Friday, May 24, 2013

Don't throw away the key...

“I am enough of an artist to draw freely upon my imagination. Imagination is more important than knowledge. Knowledge is limited. Imagination encircles the world.” Albert Einstein
So let me start by saying that this post is long, and if you are not a quilter, will seem a little insane. Not to say this cannot be applied to other situations/ideas in life, just wanted to put that warning up front. I’m also going to say that I know this probably won’t make me any friends, but I’m okay with that. I’m not trying to cause a fight or make anyone mad, just adding in my thoughts to an ongoing conversation. So, I don’t know if this will all flow nicely, or make sense, but I need to vent. It is what it is.

Recently it seems there have been a large number of new posts/articles/quips about the quilt police. Yes, that’s right, the Quilt Police. For those who don’t know what I’m referring to, it's the Judgey McJudgersons that think that anything that doesn’t fit into a nice little box is ‘wrong’ or ‘not worthy.’ While I am still a fairly new quilter, I am still entitled to my opinion, so here it is: back off. I understand that everyone else is also entitled to their opinion, but there is a time, place and way to convey that opinion, and you don’t have to be mean about it. 

From Day To Be You

The Modern Quilting Movement

One recent blog post I read titled Quiltcon and the Modern Quilt Movement (and the Quilt Police) from Heartsong Quilts stated when referring to his recent trip to QuiltCon: 
"I think there is a fair amount of arrogance and elitism at work here. The stratified world of hip has reared its ugly head.   Now we not only have to fear the quilters who have “always done it that way,” and who tell us “you’re not doing it right,” but also those who tell us we just don’t get it, we’re not hip enough, not educated enough, don’t hang out with the right crowd."
While I 100% understand the sentiment here, maybe this exact environment is created by the same emotions, actions, and thoughts coming from the other direction? For example, I (as a younger quilter) walk into a quilt shop to browse around. Sometimes I am greeted warmly and sometimes I’m not (not so much coldly, just with some skepticism). Sometimes when I buy lime green fabric that when they ask I tell them is to back a quilt they scoff or just suggest I go for something more traditional rather than something that ‘obnoxious.’ I’ve been told my work is ‘interesting’ or ‘bold’ in the most sarcastic tone I think I’ve ever heard come out of a grandmother’s mouth. So here’s what I think: modern quilters have made their own way. I don’t know, but maybe other MQers have experienced these same things, or even worse. Maybe they are tired of trying to keep up with McJudgersons so they have formed their own community, and I don’t see anything wrong with that.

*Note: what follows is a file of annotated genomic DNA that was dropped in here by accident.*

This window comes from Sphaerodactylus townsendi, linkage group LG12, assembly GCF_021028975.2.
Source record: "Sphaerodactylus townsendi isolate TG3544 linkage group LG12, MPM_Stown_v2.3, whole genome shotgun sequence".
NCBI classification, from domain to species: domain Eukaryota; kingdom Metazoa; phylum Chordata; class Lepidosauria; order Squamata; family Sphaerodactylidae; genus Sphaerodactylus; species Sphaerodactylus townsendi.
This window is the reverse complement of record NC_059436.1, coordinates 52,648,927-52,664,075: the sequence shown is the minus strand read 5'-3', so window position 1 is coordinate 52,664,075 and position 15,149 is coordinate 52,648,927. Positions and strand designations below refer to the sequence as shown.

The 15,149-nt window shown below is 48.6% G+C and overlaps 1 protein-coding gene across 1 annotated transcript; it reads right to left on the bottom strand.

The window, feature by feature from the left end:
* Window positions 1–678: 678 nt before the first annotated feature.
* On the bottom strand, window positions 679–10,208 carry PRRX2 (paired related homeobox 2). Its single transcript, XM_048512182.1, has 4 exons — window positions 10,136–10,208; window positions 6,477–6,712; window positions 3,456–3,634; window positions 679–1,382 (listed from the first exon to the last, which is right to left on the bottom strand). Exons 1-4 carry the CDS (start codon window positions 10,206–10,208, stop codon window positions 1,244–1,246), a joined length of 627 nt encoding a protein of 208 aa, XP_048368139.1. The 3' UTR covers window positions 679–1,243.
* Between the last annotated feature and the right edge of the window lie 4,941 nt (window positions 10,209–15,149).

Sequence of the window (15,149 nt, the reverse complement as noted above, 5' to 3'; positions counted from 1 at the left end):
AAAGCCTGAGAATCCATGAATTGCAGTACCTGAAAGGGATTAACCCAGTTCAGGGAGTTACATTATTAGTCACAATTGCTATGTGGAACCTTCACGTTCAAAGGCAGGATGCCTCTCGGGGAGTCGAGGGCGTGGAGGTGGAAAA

I am not part of the ‘in’ crowd of modern quilting. Yes, I am a member of a MQG, but I don’t travel to shows, have never been to Quilt Market, have not been published and sure as heck have not won any awards, but I don’t blame others for that. If they are doing those things, bravo. Quilting is, for the most part, an individual endeavor, so if they have been able to form a community among themselves to support each other, fantastic! How can anyone think that people coming together to share their love of an art and bring it back into the mainstream is wrong just because we are not right in the thick of it?

The ‘Industry’

Just this past week there were a few posts on the Love Bug Studios blog that got me thinking about this idea of the quilt police even more. First came The Dumbing Down of the Quilting and Sewing Industry.  Essentially her point was that the quilting industry as a whole is being destroyed by the idea that craftsmanship and pride in our work is gone. That is a very poor summary, so I strongly suggest you hop on over to her delightful blog and read it for yourself. A few quotes that stood out to me:
“And so the cycle goes; someone makes crap, the crap sells. More people make crap, and that sells. Then someone makes something even crappier, and THAT sells too, and pretty soon the whole industry is putting out substandard work; fabric quality degrades, everything is made of plastic and breaks easily, and we buy the books and patterns and magazines filled with glossy photos of crappy projects.  This gives everyone the impression that crap is great, and the standards take a hit.  The bar is lowered, and all of a sudden the crap drowns out the well-made so that people don’t even know what well-made is anymore.”
 “I’m not objecting to the idea of making crap, what I’m railing against is the part where crap sells and everybody thinks that’s OK.”